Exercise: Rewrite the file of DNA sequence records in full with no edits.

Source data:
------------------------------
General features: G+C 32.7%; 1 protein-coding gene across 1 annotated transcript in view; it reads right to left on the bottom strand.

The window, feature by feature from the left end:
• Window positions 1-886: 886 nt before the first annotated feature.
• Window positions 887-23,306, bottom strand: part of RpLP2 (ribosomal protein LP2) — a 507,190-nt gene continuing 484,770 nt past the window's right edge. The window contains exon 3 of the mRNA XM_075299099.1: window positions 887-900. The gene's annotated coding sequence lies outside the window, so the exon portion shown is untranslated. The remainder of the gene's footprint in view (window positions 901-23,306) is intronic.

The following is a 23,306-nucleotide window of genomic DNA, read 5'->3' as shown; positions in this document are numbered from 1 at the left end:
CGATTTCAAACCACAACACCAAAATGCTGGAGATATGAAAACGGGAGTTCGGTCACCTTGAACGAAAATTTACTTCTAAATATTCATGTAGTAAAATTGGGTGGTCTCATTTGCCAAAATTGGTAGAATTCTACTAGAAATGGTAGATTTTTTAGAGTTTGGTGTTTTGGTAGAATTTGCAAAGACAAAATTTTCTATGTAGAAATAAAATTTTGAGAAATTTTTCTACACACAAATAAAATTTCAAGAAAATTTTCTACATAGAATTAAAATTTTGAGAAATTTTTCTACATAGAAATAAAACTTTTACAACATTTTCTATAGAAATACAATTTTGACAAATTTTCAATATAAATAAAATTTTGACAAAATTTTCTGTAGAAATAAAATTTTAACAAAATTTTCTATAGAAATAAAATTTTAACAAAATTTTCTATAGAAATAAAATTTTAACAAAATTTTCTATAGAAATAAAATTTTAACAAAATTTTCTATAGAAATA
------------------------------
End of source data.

General features: G+C 32.7%; 1 protein-coding gene across 1 annotated transcript in view; it reads right to left on the bottom strand.

The window, feature by feature from the left end:
• Window positions 1-886: 886 nt before the first annotated feature.
• Window positions 887-23,306, bottom strand: part of RpLP2 (ribosomal protein LP2) — a 507,190-nt gene continuing 484,770 nt past the window's right edge. The window contains exon 3 of the mRNA XM_075299099.1: window positions 887-900. The gene's annotated coding sequence lies outside the window, so the exon portion shown is untranslated. The remainder of the gene's footprint in view (window positions 901-23,306) is intronic.

The following is a 23,306-nucleotide window of genomic DNA, read 5'->3' as shown; positions in this document are numbered from 1 at the left end:
CGATTTCAAACCACAACACCAAAATGCTGGAGATATGAAAACGGGAGTTCGGTCACCTTGAACGAAAATTTACTTCTAAATATTCATGTAGTAAAATTGGGTGGTCTCATTTGCCAAAATTGGTAGAATTCTACTAGAAATGGTAGATTTTTTAGAGTTTGGTGTTTTGGTAGAATTTGCAAAGACAAAATTTTCTATGTAGAAATAAAATTTTGAGAAATTTTTCTACACACAAATAAAATTTCAAGAAAATTTTCTACATAGAATTAAAATTTTGAGAAATTTTTCTACATAGAAATAAAACTTTTACAACATTTTCTATAGAAATACAATTTTGACAAATTTTCAATATAAATAAAATTTTGACAAAATTTTCTGTAGAAATAAAATTTTAACAAAATTTTCTATAGAAATAAAATTTTAACAAAATTTTCTATAGAAATAAAATTTTAACAAAATTTTCTATAGAAATAAAATTTTAACAAAATTTTCTATAGAAATA